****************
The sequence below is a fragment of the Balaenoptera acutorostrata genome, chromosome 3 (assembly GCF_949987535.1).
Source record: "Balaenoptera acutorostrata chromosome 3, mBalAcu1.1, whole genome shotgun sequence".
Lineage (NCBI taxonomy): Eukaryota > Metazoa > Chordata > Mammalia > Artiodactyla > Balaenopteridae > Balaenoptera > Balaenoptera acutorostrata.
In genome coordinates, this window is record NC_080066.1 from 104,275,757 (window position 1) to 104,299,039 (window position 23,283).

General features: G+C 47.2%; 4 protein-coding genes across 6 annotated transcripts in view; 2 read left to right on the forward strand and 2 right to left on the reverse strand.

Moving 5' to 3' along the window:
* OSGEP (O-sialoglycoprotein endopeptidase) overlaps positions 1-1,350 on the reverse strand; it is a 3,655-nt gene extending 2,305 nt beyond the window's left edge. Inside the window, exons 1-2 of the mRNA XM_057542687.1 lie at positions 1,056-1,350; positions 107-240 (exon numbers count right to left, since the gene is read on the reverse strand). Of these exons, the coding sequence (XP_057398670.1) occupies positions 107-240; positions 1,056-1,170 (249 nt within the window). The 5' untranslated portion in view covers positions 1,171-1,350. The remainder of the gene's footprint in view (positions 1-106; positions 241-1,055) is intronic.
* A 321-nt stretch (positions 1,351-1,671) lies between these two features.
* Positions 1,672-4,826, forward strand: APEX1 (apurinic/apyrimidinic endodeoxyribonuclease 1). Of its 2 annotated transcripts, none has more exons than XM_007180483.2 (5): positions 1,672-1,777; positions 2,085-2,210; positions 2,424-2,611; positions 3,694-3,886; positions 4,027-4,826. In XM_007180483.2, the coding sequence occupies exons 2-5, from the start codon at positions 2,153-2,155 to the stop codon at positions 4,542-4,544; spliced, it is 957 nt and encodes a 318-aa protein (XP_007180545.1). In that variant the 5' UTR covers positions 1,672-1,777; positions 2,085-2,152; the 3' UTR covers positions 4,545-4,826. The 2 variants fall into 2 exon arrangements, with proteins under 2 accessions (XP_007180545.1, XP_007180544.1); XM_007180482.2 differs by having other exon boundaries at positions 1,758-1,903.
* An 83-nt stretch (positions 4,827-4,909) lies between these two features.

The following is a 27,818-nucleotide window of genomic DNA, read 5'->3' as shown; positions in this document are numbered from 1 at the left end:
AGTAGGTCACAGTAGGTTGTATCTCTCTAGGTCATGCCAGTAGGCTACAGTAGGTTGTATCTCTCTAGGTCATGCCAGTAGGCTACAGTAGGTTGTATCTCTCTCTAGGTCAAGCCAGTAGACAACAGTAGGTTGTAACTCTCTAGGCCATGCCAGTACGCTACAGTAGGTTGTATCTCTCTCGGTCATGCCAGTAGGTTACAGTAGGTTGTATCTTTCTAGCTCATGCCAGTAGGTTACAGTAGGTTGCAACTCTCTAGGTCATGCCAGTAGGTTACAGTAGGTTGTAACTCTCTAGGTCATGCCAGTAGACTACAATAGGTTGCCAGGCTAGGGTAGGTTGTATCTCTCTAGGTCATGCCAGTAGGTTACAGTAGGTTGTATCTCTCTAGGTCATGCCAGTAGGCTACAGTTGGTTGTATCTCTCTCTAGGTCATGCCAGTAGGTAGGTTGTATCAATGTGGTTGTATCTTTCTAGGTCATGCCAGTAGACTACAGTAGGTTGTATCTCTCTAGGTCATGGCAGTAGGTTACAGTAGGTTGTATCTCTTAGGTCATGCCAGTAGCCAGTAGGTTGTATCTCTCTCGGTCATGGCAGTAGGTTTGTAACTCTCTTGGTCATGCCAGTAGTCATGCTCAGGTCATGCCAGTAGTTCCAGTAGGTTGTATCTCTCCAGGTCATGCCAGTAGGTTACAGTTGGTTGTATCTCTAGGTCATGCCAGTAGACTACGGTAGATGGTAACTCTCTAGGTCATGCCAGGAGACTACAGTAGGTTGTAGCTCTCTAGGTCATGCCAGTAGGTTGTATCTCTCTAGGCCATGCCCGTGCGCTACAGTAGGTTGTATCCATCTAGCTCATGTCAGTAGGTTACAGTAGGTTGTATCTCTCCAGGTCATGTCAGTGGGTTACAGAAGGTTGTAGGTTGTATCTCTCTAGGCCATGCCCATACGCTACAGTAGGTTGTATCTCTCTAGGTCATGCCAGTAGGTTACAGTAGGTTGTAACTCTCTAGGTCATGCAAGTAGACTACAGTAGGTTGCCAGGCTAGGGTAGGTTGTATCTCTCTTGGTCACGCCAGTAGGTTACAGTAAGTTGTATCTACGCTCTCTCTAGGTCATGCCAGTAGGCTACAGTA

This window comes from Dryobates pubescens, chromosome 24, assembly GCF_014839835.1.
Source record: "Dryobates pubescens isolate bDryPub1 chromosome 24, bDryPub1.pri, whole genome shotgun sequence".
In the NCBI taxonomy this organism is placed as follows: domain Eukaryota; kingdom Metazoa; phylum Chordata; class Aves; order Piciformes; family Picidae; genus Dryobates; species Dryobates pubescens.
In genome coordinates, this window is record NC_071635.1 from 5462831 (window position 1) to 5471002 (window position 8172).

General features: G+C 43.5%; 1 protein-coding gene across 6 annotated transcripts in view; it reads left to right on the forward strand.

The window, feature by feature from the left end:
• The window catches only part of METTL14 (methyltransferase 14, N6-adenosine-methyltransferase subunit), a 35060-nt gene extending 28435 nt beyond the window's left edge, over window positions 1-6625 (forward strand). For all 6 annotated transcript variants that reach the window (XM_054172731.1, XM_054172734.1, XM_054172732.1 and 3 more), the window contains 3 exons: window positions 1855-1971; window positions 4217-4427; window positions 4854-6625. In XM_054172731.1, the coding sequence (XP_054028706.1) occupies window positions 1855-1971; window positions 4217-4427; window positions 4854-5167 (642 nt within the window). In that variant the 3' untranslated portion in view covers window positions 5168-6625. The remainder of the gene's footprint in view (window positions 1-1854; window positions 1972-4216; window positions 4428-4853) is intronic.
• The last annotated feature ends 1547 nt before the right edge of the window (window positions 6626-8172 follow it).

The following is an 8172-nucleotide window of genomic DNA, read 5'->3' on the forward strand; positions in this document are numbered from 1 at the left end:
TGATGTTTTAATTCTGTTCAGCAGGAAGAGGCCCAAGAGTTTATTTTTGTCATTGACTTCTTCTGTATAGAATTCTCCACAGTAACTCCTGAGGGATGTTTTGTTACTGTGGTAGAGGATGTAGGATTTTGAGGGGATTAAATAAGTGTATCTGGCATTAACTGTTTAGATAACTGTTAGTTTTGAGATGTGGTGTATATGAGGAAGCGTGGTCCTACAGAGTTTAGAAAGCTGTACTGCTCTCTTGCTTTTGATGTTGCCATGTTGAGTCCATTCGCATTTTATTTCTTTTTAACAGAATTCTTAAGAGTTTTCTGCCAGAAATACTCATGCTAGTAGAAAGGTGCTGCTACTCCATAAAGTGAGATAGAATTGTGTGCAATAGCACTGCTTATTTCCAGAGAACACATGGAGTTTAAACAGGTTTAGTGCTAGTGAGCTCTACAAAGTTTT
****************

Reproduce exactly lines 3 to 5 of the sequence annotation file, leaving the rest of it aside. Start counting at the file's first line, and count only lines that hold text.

Lineage (NCBI taxonomy): Eukaryota > Metazoa > Chordata > Mammalia > Artiodactyla > Balaenopteridae > Balaenoptera > Balaenoptera acutorostrata.
In genome coordinates, this window is record NC_080066.1 from 104,275,757 (window position 1) to 104,299,039 (window position 23,283).

General features: G+C 47.2%; 4 protein-coding genes across 6 annotated transcripts in view; 2 read left to right on the forward strand and 2 right to left on the reverse strand.